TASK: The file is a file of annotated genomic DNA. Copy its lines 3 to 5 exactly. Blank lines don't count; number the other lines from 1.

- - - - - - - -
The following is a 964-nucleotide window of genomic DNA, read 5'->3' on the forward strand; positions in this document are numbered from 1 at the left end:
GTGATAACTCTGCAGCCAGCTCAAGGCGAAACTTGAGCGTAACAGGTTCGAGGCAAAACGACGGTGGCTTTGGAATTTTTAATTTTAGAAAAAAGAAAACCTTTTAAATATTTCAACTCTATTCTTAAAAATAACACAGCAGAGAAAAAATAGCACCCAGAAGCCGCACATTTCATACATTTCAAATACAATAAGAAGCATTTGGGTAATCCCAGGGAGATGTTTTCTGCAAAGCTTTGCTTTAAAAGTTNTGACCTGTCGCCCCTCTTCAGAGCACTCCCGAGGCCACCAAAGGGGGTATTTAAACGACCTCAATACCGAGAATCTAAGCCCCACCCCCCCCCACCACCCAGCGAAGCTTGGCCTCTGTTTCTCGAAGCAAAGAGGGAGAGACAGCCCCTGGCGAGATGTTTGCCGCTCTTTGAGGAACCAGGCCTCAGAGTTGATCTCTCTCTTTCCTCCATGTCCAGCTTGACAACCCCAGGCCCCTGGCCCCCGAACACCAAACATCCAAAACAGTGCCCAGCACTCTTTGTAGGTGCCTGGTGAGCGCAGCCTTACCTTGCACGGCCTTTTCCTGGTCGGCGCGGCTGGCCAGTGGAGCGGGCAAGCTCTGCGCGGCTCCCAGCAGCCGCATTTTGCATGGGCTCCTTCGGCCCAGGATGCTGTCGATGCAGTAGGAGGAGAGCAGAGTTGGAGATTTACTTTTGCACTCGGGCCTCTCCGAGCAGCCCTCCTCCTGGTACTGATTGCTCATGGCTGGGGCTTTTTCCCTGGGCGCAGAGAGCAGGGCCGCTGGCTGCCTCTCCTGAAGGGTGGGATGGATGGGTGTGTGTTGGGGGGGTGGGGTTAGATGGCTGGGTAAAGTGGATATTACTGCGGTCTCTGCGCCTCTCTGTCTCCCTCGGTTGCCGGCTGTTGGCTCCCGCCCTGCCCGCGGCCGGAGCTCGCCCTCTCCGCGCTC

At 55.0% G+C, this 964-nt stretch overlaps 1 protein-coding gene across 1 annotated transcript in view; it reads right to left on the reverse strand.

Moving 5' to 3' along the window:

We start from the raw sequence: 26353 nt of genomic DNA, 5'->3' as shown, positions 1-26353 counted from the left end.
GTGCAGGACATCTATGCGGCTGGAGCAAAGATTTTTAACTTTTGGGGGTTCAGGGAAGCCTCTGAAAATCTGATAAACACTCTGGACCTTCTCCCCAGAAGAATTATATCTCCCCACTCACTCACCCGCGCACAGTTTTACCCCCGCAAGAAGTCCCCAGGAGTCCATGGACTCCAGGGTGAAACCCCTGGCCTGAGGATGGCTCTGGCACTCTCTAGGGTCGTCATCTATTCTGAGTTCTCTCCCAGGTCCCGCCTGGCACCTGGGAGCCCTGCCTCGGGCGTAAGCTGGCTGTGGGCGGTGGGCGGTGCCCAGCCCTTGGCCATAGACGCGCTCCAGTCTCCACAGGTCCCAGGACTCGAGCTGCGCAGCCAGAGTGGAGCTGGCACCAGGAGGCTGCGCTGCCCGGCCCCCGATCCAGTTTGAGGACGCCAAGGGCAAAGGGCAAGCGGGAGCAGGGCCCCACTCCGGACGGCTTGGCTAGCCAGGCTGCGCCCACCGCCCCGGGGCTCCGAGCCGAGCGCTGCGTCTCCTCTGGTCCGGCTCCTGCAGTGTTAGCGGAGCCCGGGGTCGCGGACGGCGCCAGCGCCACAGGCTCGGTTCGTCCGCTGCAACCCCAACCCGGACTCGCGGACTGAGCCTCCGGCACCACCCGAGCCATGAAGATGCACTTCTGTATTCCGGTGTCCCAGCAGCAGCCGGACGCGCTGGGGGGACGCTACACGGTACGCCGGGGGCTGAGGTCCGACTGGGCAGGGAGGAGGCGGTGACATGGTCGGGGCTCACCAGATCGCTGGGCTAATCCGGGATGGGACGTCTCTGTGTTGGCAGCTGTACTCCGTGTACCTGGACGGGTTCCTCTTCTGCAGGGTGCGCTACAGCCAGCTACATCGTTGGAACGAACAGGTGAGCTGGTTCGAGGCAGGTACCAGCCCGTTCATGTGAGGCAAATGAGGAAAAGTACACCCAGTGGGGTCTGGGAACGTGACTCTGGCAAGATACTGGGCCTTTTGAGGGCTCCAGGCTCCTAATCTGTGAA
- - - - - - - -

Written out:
At 55.0% G+C, this 964-nt stretch overlaps 1 protein-coding gene across 1 annotated transcript in view; it reads right to left on the reverse strand.

Moving 5' to 3' along the window:

We start from the raw sequence: 26353 nt of genomic DNA, 5'->3' as shown, positions 1-26353 counted from the left end.